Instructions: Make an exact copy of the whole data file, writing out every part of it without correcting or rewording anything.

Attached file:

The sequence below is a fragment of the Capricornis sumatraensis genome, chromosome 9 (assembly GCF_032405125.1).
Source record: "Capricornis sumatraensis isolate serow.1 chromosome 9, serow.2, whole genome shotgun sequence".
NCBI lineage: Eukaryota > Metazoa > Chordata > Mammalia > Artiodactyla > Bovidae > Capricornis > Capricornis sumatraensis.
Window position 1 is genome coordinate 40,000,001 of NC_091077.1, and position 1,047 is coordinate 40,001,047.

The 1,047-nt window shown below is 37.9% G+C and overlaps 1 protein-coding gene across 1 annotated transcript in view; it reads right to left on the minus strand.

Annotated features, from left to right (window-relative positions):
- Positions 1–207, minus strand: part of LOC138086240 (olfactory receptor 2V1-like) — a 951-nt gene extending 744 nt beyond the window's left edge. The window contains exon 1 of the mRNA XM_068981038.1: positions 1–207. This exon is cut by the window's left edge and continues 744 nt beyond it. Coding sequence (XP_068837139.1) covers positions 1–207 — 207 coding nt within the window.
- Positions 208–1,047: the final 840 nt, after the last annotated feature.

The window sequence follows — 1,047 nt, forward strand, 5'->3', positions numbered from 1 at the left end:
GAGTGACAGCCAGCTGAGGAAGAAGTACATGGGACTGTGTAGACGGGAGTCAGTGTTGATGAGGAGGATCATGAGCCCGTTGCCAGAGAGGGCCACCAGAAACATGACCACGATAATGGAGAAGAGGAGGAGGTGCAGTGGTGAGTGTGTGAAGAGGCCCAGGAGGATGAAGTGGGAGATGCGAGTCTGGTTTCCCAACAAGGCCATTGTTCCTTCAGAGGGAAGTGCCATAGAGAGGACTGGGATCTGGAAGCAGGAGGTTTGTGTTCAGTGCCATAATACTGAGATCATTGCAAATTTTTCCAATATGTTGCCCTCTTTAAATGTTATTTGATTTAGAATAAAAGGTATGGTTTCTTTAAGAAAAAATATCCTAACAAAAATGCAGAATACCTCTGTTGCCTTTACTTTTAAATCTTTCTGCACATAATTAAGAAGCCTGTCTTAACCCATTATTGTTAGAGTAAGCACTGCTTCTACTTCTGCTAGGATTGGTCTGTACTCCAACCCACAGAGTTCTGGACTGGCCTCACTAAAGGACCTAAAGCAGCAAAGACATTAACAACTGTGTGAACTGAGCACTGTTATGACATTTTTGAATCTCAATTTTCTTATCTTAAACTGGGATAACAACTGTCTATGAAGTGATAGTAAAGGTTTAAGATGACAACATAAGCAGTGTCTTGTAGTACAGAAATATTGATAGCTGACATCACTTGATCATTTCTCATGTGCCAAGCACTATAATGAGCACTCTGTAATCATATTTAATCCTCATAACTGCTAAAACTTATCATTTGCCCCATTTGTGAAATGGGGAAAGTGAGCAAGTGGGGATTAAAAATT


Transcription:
The sequence below is a fragment of the Capricornis sumatraensis genome, chromosome 9 (assembly GCF_032405125.1).
Source record: "Capricornis sumatraensis isolate serow.1 chromosome 9, serow.2, whole genome shotgun sequence".
NCBI lineage: Eukaryota > Metazoa > Chordata > Mammalia > Artiodactyla > Bovidae > Capricornis > Capricornis sumatraensis.
Window position 1 is genome coordinate 40,000,001 of NC_091077.1, and position 1,047 is coordinate 40,001,047.

The 1,047-nt window shown below is 37.9% G+C and overlaps 1 protein-coding gene across 1 annotated transcript in view; it reads right to left on the minus strand.

Annotated features, from left to right (window-relative positions):
- Positions 1–207, minus strand: part of LOC138086240 (olfactory receptor 2V1-like) — a 951-nt gene extending 744 nt beyond the window's left edge. The window contains exon 1 of the mRNA XM_068981038.1: positions 1–207. This exon is cut by the window's left edge and continues 744 nt beyond it. Coding sequence (XP_068837139.1) covers positions 1–207 — 207 coding nt within the window.
- Positions 208–1,047: the final 840 nt, after the last annotated feature.

The window sequence follows — 1,047 nt, forward strand, 5'->3', positions numbered from 1 at the left end:
GAGTGACAGCCAGCTGAGGAAGAAGTACATGGGACTGTGTAGACGGGAGTCAGTGTTGATGAGGAGGATCATGAGCCCGTTGCCAGAGAGGGCCACCAGAAACATGACCACGATAATGGAGAAGAGGAGGAGGTGCAGTGGTGAGTGTGTGAAGAGGCCCAGGAGGATGAAGTGGGAGATGCGAGTCTGGTTTCCCAACAAGGCCATTGTTCCTTCAGAGGGAAGTGCCATAGAGAGGACTGGGATCTGGAAGCAGGAGGTTTGTGTTCAGTGCCATAATACTGAGATCATTGCAAATTTTTCCAATATGTTGCCCTCTTTAAATGTTATTTGATTTAGAATAAAAGGTATGGTTTCTTTAAGAAAAAATATCCTAACAAAAATGCAGAATACCTCTGTTGCCTTTACTTTTAAATCTTTCTGCACATAATTAAGAAGCCTGTCTTAACCCATTATTGTTAGAGTAAGCACTGCTTCTACTTCTGCTAGGATTGGTCTGTACTCCAACCCACAGAGTTCTGGACTGGCCTCACTAAAGGACCTAAAGCAGCAAAGACATTAACAACTGTGTGAACTGAGCACTGTTATGACATTTTTGAATCTCAATTTTCTTATCTTAAACTGGGATAACAACTGTCTATGAAGTGATAGTAAAGGTTTAAGATGACAACATAAGCAGTGTCTTGTAGTACAGAAATATTGATAGCTGACATCACTTGATCATTTCTCATGTGCCAAGCACTATAATGAGCACTCTGTAATCATATTTAATCCTCATAACTGCTAAAACTTATCATTTGCCCCATTTGTGAAATGGGGAAAGTGAGCAAGTGGGGATTAAAAATT